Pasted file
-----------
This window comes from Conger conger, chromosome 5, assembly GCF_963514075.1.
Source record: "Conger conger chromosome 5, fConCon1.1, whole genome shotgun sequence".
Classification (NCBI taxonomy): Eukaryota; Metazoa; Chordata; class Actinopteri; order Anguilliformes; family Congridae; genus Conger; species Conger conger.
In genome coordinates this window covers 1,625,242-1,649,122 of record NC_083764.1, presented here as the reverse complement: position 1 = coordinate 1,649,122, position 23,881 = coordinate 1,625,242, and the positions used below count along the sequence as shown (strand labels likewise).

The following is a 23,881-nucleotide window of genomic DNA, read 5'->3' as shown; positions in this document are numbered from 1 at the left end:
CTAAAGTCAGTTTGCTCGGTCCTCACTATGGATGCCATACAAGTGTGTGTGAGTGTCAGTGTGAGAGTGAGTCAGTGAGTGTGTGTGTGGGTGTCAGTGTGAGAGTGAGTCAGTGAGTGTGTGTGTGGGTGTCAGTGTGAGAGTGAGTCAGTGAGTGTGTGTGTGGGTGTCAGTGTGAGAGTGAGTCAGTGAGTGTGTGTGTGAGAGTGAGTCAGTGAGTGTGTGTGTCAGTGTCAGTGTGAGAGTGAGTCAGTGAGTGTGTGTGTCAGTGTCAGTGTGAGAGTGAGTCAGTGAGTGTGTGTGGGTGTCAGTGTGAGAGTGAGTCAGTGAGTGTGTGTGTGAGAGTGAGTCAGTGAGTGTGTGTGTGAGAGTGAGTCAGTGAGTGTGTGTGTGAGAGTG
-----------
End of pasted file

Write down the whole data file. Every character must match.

This window comes from Conger conger, chromosome 5, assembly GCF_963514075.1.
Source record: "Conger conger chromosome 5, fConCon1.1, whole genome shotgun sequence".
Classification (NCBI taxonomy): Eukaryota; Metazoa; Chordata; class Actinopteri; order Anguilliformes; family Congridae; genus Conger; species Conger conger.
In genome coordinates this window covers 1,625,242-1,649,122 of record NC_083764.1, presented here as the reverse complement: position 1 = coordinate 1,649,122, position 23,881 = coordinate 1,625,242, and the positions used below count along the sequence as shown (strand labels likewise).

The following is a 23,881-nucleotide window of genomic DNA, read 5'->3' as shown; positions in this document are numbered from 1 at the left end:
CTAAAGTCAGTTTGCTCGGTCCTCACTATGGATGCCATACAAGTGTGTGTGAGTGTCAGTGTGAGAGTGAGTCAGTGAGTGTGTGTGTGGGTGTCAGTGTGAGAGTGAGTCAGTGAGTGTGTGTGTGGGTGTCAGTGTGAGAGTGAGTCAGTGAGTGTGTGTGTGGGTGTCAGTGTGAGAGTGAGTCAGTGAGTGTGTGTGTGAGAGTGAGTCAGTGAGTGTGTGTGTCAGTGTCAGTGTGAGAGTGAGTCAGTGAGTGTGTGTGTCAGTGTCAGTGTGAGAGTGAGTCAGTGAGTGTGTGTGGGTGTCAGTGTGAGAGTGAGTCAGTGAGTGTGTGTGTGAGAGTGAGTCAGTGAGTGTGTGTGTGAGAGTGAGTCAGTGAGTGTGTGTGTGAGAGTG